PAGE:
How Many International Organizations Are Affected By The Gag Rule?
President Donald Trump reinstated the so-called Mexico City Policy, also known as the global gag rule, an executive order which blocks funding international nongovernmental organizations that provide abortion services — or even just list abortion as an option. But how many organizations are affected by the gag rule?
It's hard to say; the United States spends $10 billion a year on global health, with $607.5 million on reproductive health alone, NPR reported. But it's not clear yet which organizations will choose to give up funding and continue providing abortion services, and which ones will acquiesce to the gag rule's restrictions. International Planned Parenthood, for example, would lose $100 million in the next two or three years for not complying with the policy, its director of advocacy Allison Marshall told NPR. "We'd have to stop telling women and girls when they came into our clinic what their options are," Marshall told NPR. "And we can't do that."
The policy was originally adopted by Ronald Reagan in 1984, but it's been eliminated and reinstated multiple times since. Republican presidents have consistently reinstated the policy, while Democratic presidents have removed it.
"I think the president, it’s no secret, has made it very clear that he’s a pro-life president," White House Press Secretary Sean Spicer said during a Jan. 23 briefing. Spicer also claimed the policy respects "taxpayer funds that are being spent overseas to perform an action that is contrary to the values of this president."
The thing is, the 1973 Helms Amendment already prevents the use of foreign assistance funds to pay for abortions. Instead, what is being impacted by the global gag rule is contraceptives and family planning. Organizations that refuse to comply with the policy lose donated contraceptives, such as condoms, as well as technical expertise and guidance from the U.S. international family planning program, the Center for American Progress reported.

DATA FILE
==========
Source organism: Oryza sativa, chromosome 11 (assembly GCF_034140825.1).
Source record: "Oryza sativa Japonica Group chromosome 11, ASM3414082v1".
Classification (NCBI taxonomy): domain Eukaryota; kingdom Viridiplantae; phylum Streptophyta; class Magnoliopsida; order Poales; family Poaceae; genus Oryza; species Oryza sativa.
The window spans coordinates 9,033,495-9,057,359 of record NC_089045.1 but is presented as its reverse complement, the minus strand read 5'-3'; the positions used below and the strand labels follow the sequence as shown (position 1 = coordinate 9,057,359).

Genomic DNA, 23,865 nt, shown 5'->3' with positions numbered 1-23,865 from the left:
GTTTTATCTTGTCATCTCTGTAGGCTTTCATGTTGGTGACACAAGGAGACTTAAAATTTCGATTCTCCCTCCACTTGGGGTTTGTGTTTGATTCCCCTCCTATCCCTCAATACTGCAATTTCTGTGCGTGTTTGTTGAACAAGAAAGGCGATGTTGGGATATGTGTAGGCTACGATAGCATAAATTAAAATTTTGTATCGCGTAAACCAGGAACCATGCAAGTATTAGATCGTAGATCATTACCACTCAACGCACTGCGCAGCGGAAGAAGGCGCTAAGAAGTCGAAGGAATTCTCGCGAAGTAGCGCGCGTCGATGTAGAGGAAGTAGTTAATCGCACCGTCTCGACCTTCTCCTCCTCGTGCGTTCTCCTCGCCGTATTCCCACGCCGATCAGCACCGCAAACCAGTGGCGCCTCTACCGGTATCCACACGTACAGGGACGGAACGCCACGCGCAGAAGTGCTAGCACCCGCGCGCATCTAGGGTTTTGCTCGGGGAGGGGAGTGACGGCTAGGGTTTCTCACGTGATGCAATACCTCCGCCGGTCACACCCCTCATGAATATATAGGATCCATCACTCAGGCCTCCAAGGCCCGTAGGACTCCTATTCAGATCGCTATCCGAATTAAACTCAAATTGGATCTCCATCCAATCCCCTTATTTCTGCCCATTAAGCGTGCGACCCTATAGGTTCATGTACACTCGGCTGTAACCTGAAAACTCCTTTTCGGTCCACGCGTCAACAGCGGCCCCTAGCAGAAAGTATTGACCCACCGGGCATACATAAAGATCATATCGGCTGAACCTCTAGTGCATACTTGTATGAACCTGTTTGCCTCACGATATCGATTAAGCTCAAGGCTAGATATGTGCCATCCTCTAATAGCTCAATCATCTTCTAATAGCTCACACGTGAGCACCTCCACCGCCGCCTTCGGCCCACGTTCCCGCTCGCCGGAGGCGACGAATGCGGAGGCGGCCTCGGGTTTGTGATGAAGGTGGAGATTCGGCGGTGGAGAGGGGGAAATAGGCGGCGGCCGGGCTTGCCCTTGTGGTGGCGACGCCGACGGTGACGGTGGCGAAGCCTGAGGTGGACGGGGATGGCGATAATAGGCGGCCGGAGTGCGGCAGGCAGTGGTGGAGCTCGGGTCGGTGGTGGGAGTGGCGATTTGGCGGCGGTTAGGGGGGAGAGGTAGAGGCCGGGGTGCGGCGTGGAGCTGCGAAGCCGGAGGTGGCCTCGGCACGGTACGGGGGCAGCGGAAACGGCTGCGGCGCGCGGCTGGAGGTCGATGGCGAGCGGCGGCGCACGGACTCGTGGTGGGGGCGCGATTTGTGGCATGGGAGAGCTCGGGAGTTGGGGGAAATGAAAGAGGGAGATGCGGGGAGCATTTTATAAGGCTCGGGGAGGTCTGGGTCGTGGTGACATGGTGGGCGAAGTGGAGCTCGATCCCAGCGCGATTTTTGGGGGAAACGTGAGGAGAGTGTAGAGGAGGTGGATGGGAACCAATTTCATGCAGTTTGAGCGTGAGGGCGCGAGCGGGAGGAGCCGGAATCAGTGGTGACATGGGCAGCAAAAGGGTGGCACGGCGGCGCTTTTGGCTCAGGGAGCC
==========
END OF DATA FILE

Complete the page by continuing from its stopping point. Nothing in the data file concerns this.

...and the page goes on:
For instance, after George W. Bush reinstated the policy in 2001, the United States stopped shipping contraceptives to 20 developing countries, according to the Center for American Progress. This actually more than doubled abortion rates in these countries as compared to the rate before Bush's presidency, according to a 2011 Stanford University study. Additionally, with the loss of funds, many NGOs are actually forced to lay staff members off, thus reducing the services offered.
"We know that when family planning services and contraceptives are easily accessible, there are fewer unplanned pregnancies, maternal deaths and abortions," New Hampshire Sen. Jeanne Shaheen told the Guardian. "And when women have control over their reproductive health, it improves the long-term health of mothers and children and creates a lasting economic benefit."
Global organizations that give up even speaking about abortion to maintain their funding don't give people all of the family planning options available. Those that refuse to comply with the gag order will lose funding and thus deny people contraceptives and abortion services. Considering that the Helms Amendment already exists, the gag order seems both unnecessary and harmful to organizations and people in developing countries worldwide.